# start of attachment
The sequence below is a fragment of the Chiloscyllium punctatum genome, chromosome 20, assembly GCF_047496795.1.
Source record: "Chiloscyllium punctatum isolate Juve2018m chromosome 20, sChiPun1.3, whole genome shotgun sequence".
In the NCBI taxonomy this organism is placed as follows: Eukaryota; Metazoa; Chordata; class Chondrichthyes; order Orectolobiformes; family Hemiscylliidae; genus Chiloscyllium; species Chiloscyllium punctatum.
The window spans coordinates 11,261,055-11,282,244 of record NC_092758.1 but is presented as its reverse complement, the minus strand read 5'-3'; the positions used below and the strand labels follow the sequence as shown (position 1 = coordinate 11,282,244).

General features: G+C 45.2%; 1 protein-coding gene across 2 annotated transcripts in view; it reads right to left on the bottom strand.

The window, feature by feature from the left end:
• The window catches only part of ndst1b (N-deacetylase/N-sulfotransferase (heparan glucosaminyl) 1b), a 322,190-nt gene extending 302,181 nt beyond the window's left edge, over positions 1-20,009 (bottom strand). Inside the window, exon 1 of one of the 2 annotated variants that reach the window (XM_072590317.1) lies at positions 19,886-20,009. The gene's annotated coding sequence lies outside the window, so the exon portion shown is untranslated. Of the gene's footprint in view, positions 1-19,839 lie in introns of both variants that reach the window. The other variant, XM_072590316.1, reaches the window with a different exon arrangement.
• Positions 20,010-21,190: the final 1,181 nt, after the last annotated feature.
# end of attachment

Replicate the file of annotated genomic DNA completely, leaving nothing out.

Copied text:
The sequence below is a fragment of the Chiloscyllium punctatum genome, chromosome 20, assembly GCF_047496795.1.
Source record: "Chiloscyllium punctatum isolate Juve2018m chromosome 20, sChiPun1.3, whole genome shotgun sequence".
In the NCBI taxonomy this organism is placed as follows: Eukaryota; Metazoa; Chordata; class Chondrichthyes; order Orectolobiformes; family Hemiscylliidae; genus Chiloscyllium; species Chiloscyllium punctatum.
The window spans coordinates 11,261,055-11,282,244 of record NC_092758.1 but is presented as its reverse complement, the minus strand read 5'-3'; the positions used below and the strand labels follow the sequence as shown (position 1 = coordinate 11,282,244).

General features: G+C 45.2%; 1 protein-coding gene across 2 annotated transcripts in view; it reads right to left on the bottom strand.

The window, feature by feature from the left end:
• The window catches only part of ndst1b (N-deacetylase/N-sulfotransferase (heparan glucosaminyl) 1b), a 322,190-nt gene extending 302,181 nt beyond the window's left edge, over positions 1-20,009 (bottom strand). Inside the window, exon 1 of one of the 2 annotated variants that reach the window (XM_072590317.1) lies at positions 19,886-20,009. The gene's annotated coding sequence lies outside the window, so the exon portion shown is untranslated. Of the gene's footprint in view, positions 1-19,839 lie in introns of both variants that reach the window. The other variant, XM_072590316.1, reaches the window with a different exon arrangement.
• Positions 20,010-21,190: the final 1,181 nt, after the last annotated feature.